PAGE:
Turning now to the first legal question mentioned above, we find the parties in disagreement concerning the applicability to this case of the statutory requirement of apportionment. Plaintiff's position is that, where materials are furnished under a continuous running account to a single building development, Section 3324 does not require a designation of the amount due upon each of the buildings in the development. Concededly, many of the materials furnished by plaintiff were delivered to the project in large quantities and later used by Masonsteel as it saw fit; as to them it is impossible for plaintiff to make an allocation. It is urged that in fact there is no amount due on each structure, but that the whole debt is due on the whole development as a single unit. In support of this theory, counsel cites Warren v. Hopkins, 110 Cal. 506, 42 P. 986, and other California cases; Maryland Brick Co. v. Spilman, 76 Md. 337, 25 A. 297, 17 L.R.A. 599, and other Maryland decisions; United States Building and Loan Association v. Midvale Home Finance Corp., 86 Utah 506, 44 P.2d 1090 and another Utah case; and Golden Belt Lumber Co. v. McLean, 138 Kan. 351, 26 P.2d 274.
As Judge Rodney pointed out in Iannotti v. Kalmbacher, 4 W.W.Harr. 600, 156 A. 366, caution must be observed in the acceptation of authorities in other jurisdictions in mechanics' lien cases. One reason for such caution is the wide divergence in the forms and purposes of such statutes in different states. Another reason is that, in contrast to our own precedents, most decisions construe such acts liberally in favor of the lien claimant. This Court has
consistently applied a rule of strict construction, especially as to the obtaining and existence of the lien, considering the statute to be in derogation of the common law rather than remedial legislation. For example in Durney v. Diguglielmo, 5 Boyce 289, 92 A. 850
, the Court sustained exceptions to a statement of claim which did not designate the amount due on each of two buildings on adjoining lots. Similar action was taken in Newark Lumber Co. v. Continental-Diamond Fibre
[47 Del. 462] Co., 5 W.W.Harr. 60, 157 A. 729
. Other opinions have observed the same strictness in construing other parts of the statute.
As was pointed out in Hollingsworth in Continental-Diamond Fibre Co., 6 W.W.Harr. 303, 175 A. 266, 268, under the language of the Delaware statute the very right to obtain a lien is subject to certain 'restrictions, limitations and qualifications'. One of these is the necessity of including in the statement of claim a designation of the amount claimed to be due on each building or structure, if there be more than one. The requirement is positive and substantial, and failure to observe it is fatal to the existence of the right. This philosophy is in direct contrast to the view, followed by many Courts, that a requirement of apportionment is directory rather than mandatory.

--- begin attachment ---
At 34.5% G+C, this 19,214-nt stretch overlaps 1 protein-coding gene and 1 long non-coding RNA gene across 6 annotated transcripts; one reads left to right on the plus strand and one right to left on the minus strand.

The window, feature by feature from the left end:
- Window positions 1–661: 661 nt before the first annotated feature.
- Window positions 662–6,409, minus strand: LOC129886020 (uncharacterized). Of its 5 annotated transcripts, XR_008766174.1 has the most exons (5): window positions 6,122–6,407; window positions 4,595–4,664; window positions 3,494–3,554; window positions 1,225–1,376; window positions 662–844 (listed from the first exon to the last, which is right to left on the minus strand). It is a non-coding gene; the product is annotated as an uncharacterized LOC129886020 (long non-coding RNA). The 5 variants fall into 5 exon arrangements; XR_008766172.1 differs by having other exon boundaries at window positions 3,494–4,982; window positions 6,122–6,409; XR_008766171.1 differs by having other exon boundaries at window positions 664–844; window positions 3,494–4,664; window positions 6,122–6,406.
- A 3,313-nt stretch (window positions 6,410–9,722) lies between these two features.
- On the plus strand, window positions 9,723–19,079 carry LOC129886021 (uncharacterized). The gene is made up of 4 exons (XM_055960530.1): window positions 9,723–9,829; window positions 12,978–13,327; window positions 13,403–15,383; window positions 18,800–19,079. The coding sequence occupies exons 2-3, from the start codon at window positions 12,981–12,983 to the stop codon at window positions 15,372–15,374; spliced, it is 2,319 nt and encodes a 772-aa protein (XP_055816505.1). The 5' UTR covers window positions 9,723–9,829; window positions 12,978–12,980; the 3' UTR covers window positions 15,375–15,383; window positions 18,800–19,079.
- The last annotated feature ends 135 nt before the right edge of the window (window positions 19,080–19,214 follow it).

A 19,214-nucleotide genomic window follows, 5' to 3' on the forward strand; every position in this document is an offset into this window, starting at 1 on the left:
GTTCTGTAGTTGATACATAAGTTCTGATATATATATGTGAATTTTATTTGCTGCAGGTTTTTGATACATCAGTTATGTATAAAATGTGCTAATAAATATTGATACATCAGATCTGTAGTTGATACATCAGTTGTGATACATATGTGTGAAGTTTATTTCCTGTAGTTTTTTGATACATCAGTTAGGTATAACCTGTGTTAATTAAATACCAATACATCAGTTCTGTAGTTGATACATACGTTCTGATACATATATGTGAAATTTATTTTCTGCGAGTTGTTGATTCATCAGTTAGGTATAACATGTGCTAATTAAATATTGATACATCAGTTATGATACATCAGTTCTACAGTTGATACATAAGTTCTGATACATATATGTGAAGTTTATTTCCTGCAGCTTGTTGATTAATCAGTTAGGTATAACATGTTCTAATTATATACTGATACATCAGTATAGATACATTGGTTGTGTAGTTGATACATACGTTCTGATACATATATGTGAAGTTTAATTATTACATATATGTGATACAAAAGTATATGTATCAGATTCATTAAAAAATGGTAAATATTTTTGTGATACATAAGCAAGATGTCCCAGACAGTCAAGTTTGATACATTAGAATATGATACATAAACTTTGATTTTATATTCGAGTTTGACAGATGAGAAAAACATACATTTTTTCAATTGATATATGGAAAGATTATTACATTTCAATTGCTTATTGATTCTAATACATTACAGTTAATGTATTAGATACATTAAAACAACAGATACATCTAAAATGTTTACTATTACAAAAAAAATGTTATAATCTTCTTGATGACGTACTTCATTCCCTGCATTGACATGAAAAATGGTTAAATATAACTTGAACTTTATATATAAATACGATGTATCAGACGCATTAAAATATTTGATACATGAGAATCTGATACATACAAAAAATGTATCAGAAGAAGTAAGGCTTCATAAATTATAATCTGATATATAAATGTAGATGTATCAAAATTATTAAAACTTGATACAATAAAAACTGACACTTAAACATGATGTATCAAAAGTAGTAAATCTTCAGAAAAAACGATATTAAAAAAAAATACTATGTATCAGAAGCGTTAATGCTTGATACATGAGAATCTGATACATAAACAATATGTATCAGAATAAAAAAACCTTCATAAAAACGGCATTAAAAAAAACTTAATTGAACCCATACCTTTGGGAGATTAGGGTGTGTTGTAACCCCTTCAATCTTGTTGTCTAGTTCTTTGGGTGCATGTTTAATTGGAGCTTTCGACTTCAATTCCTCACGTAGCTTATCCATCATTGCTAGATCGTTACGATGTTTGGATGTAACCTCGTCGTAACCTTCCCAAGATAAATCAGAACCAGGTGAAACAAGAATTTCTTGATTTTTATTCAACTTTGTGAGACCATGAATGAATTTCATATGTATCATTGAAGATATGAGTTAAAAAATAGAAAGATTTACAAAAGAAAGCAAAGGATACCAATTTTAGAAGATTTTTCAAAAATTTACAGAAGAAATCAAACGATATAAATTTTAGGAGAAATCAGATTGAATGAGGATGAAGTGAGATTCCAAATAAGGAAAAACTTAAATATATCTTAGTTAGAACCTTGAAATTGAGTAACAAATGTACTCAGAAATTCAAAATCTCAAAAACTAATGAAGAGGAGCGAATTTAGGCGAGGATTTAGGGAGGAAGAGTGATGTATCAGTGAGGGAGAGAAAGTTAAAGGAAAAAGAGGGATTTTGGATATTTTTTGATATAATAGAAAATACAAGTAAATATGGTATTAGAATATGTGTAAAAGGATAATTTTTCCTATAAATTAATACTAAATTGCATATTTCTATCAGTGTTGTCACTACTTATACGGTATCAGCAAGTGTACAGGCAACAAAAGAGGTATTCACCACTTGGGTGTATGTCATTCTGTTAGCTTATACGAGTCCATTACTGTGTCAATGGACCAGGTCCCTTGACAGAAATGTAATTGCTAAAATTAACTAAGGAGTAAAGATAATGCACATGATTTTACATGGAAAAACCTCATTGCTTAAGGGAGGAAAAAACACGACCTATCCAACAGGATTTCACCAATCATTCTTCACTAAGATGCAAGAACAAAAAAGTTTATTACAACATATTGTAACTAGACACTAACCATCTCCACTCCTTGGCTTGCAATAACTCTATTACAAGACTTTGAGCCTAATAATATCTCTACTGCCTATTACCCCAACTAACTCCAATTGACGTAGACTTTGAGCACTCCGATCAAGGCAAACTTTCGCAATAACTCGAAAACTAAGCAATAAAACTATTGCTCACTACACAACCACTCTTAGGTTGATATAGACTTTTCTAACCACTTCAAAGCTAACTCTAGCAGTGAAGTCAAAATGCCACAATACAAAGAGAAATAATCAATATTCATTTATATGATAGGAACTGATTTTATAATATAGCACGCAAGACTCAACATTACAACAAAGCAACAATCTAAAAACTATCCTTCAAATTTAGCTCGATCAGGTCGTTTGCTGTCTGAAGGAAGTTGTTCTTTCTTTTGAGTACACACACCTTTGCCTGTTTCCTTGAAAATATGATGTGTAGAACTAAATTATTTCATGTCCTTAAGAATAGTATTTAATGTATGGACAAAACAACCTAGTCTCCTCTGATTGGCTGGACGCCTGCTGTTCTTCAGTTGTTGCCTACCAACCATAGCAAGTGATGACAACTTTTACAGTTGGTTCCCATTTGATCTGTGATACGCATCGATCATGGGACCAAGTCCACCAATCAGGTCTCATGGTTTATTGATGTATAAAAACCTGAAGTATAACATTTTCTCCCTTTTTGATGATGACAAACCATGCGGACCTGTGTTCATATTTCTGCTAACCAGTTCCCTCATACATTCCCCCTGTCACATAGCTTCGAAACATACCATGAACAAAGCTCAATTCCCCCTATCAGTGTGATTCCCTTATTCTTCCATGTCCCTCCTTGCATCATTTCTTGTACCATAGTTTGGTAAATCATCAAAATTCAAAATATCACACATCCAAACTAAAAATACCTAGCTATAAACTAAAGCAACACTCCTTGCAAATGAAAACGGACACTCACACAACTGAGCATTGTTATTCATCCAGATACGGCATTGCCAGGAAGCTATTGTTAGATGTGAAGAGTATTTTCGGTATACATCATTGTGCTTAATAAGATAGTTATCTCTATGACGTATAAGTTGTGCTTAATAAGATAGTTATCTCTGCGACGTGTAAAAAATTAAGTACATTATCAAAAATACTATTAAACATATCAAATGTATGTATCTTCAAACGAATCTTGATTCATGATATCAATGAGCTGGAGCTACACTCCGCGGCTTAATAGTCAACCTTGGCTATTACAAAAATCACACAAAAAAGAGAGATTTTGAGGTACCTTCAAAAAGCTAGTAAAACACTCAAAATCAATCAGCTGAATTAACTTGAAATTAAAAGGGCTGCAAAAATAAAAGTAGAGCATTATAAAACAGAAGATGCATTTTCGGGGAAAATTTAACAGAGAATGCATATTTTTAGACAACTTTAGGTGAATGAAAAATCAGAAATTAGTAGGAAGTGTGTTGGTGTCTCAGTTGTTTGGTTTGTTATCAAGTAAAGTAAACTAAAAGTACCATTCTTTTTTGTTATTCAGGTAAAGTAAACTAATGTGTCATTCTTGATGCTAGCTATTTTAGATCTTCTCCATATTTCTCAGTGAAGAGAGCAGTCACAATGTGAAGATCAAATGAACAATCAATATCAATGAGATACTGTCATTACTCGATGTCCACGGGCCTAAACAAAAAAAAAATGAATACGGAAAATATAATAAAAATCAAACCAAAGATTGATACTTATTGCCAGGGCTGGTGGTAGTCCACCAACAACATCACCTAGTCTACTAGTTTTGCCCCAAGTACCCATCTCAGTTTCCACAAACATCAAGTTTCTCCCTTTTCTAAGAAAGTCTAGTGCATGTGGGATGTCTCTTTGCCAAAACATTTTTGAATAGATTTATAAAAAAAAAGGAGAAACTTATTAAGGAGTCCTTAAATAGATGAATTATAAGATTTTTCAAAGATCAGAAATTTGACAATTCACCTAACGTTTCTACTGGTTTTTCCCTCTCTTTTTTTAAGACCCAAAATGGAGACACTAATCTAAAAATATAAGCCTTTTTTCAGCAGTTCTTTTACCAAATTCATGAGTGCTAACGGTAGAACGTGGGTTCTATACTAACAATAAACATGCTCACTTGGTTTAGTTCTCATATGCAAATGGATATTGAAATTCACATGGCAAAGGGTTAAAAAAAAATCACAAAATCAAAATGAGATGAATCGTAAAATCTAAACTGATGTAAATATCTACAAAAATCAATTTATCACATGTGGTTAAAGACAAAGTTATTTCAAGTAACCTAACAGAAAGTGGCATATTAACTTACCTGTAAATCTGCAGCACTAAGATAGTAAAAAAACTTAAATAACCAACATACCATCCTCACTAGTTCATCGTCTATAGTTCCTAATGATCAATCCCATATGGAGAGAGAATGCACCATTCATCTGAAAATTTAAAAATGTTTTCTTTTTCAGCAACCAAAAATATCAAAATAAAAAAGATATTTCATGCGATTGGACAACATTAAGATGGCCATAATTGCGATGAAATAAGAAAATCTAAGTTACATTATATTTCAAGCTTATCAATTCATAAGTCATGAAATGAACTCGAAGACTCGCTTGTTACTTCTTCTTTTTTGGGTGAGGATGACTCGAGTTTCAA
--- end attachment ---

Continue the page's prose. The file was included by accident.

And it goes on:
The New Jersey Court has stated the purpose of this particular provision in Board v. Freedman, 99 N.J.Eq. 351, 131 A. 913, 914, as follows:
'The purpose of the statute, as is pointed out in the cited case, is to inform all persons who have varied interests in any of such buildings and the curtilage upon which it is (or is being) erected as to the extent to which each of said buildings and curtilages is claimed to be liable to the lien of the materialmen--that is, what proportion of the whole amount of the contractor's debt has been legally apportioned to each of such buildings and curtilages.'
In a case like the present one, that purpose would be defeated by holding allocation unnecessary. The houses were erected for sale as individual units and, in fact, many were sold before this action was instituted. Those purchasers, for example, regardless of the nature of plaintiff's contract with Masonsteel, are still entitled to know the amount properly chargeable to their respective homes, though their rights in the realty may be inferior to plaintiff's. Nothing in the Delaware statute suggests that apportionment is not required if the materialman cannot make an allocation or if the materials are furnished under a single running account; and no Delaware case has so held. The [47 Del. 463] statutory provision being mandatory, a materialman's inability to substantially comply with it simply means that he cannot obtain a lien, for the Court has no power to create exceptions where none exists.
Plaintiff argues, however, that it has complied with the requirement in the statement filed, for it has listed certain amounts claimed to be due on each house. These figures, according to the evidence, were computed by Mr. Peters, President of Masonsteel, in this manner: he found that the unpaid balance is 41% of the cost of all purchases made by Masonsteel from Warner for the project. He then computed the value of Warner's materials used in each and every house. ...